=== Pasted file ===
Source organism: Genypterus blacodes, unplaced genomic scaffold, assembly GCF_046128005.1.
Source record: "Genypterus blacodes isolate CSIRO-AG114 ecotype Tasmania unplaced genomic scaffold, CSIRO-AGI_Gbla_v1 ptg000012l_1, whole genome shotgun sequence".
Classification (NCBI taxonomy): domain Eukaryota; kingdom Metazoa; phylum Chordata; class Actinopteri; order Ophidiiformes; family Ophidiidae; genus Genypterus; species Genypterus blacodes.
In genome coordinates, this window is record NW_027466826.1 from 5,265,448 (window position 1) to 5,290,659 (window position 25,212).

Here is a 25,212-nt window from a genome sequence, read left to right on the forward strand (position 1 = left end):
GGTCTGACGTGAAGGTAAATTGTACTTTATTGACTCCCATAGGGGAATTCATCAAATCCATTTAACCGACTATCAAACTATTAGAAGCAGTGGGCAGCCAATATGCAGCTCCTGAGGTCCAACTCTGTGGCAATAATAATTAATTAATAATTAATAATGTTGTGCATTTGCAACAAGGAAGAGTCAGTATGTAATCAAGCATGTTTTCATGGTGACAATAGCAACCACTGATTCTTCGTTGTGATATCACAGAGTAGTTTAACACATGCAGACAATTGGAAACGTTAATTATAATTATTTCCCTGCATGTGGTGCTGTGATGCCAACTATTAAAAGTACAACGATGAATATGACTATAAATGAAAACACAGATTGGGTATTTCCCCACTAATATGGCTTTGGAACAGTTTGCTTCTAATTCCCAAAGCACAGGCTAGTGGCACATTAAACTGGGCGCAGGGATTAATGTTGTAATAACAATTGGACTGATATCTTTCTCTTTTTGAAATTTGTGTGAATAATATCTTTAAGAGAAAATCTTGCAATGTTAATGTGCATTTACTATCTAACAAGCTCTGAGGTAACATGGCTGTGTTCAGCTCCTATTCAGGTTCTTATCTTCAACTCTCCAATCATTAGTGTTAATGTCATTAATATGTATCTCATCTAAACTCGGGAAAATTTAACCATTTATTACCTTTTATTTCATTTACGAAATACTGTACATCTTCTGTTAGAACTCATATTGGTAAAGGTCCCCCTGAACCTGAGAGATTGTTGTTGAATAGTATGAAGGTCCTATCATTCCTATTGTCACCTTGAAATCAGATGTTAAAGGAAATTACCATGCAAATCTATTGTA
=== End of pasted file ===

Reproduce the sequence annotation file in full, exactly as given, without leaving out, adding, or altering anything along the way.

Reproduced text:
Source organism: Genypterus blacodes, unplaced genomic scaffold, assembly GCF_046128005.1.
Source record: "Genypterus blacodes isolate CSIRO-AG114 ecotype Tasmania unplaced genomic scaffold, CSIRO-AGI_Gbla_v1 ptg000012l_1, whole genome shotgun sequence".
Classification (NCBI taxonomy): domain Eukaryota; kingdom Metazoa; phylum Chordata; class Actinopteri; order Ophidiiformes; family Ophidiidae; genus Genypterus; species Genypterus blacodes.
In genome coordinates, this window is record NW_027466826.1 from 5,265,448 (window position 1) to 5,290,659 (window position 25,212).

Here is a 25,212-nt window from a genome sequence, read left to right on the forward strand (position 1 = left end):
GGTCTGACGTGAAGGTAAATTGTACTTTATTGACTCCCATAGGGGAATTCATCAAATCCATTTAACCGACTATCAAACTATTAGAAGCAGTGGGCAGCCAATATGCAGCTCCTGAGGTCCAACTCTGTGGCAATAATAATTAATTAATAATTAATAATGTTGTGCATTTGCAACAAGGAAGAGTCAGTATGTAATCAAGCATGTTTTCATGGTGACAATAGCAACCACTGATTCTTCGTTGTGATATCACAGAGTAGTTTAACACATGCAGACAATTGGAAACGTTAATTATAATTATTTCCCTGCATGTGGTGCTGTGATGCCAACTATTAAAAGTACAACGATGAATATGACTATAAATGAAAACACAGATTGGGTATTTCCCCACTAATATGGCTTTGGAACAGTTTGCTTCTAATTCCCAAAGCACAGGCTAGTGGCACATTAAACTGGGCGCAGGGATTAATGTTGTAATAACAATTGGACTGATATCTTTCTCTTTTTGAAATTTGTGTGAATAATATCTTTAAGAGAAAATCTTGCAATGTTAATGTGCATTTACTATCTAACAAGCTCTGAGGTAACATGGCTGTGTTCAGCTCCTATTCAGGTTCTTATCTTCAACTCTCCAATCATTAGTGTTAATGTCATTAATATGTATCTCATCTAAACTCGGGAAAATTTAACCATTTATTACCTTTTATTTCATTTACGAAATACTGTACATCTTCTGTTAGAACTCATATTGGTAAAGGTCCCCCTGAACCTGAGAGATTGTTGTTGAATAGTATGAAGGTCCTATCATTCCTATTGTCACCTTGAAATCAGATGTTAAAGGAAATTACCATGCAAATCTATTGTA